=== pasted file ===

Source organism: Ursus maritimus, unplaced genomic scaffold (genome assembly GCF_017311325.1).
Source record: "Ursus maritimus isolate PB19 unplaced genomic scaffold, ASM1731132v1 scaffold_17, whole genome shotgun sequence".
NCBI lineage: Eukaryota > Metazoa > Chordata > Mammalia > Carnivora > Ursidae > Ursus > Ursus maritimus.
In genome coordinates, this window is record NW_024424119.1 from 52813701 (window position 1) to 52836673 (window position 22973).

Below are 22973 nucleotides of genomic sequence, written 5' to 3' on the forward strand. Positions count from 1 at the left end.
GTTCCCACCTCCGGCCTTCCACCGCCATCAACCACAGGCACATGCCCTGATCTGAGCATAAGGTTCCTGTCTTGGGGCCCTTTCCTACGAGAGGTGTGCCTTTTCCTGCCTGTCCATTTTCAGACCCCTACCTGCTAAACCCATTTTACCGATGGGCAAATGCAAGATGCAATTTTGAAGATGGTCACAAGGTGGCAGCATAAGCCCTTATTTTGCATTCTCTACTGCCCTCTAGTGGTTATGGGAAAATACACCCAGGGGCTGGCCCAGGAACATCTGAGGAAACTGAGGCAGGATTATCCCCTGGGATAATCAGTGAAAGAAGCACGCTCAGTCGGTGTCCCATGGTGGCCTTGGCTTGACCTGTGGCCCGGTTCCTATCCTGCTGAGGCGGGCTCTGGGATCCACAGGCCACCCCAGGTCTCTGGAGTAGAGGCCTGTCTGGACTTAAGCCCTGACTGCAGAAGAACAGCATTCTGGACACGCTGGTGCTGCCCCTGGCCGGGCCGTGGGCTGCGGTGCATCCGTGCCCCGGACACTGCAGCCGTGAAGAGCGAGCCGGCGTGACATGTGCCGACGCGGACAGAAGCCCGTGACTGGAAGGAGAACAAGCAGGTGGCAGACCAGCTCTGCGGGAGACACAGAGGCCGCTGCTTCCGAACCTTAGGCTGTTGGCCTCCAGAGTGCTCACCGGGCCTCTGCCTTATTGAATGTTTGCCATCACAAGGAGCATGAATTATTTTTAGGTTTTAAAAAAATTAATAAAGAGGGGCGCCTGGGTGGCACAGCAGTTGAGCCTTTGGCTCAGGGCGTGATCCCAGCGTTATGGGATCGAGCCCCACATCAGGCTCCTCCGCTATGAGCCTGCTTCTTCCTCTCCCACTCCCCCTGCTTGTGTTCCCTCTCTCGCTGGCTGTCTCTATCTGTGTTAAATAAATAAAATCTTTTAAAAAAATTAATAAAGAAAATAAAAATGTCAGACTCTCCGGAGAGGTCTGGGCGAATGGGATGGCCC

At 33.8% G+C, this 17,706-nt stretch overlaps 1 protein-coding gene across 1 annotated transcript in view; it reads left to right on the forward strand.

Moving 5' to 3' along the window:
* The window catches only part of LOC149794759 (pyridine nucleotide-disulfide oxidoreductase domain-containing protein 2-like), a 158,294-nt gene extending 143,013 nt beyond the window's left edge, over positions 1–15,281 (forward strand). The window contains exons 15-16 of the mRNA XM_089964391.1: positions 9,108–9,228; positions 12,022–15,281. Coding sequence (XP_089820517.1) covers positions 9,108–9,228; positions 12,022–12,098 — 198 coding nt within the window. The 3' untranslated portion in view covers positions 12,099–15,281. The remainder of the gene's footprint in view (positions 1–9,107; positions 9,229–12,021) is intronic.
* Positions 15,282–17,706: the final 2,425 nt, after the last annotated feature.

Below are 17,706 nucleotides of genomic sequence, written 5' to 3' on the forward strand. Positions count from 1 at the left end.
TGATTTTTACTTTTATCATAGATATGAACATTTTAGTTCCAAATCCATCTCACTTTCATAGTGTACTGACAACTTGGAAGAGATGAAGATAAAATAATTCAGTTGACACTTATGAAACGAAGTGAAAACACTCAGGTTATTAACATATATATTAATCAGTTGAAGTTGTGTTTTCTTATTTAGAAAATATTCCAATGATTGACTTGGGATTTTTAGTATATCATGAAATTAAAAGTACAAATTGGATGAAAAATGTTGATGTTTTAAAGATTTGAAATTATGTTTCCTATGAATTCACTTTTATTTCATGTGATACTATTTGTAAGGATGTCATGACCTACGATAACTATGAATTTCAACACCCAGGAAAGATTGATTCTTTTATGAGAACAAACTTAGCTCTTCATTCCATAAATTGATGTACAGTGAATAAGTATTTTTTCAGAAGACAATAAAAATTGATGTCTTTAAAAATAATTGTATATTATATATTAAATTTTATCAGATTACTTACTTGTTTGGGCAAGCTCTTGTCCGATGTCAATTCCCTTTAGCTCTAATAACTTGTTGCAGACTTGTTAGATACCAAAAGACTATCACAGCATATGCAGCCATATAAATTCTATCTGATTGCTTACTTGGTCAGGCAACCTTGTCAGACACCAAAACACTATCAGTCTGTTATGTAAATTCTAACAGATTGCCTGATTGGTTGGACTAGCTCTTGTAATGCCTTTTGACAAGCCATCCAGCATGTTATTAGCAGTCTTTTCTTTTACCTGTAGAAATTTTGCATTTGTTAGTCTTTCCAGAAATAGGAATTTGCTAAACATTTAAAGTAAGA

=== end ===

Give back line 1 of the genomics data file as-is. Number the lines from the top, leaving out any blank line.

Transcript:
Source organism: Ursus maritimus, unplaced genomic scaffold (genome assembly GCF_017311325.1).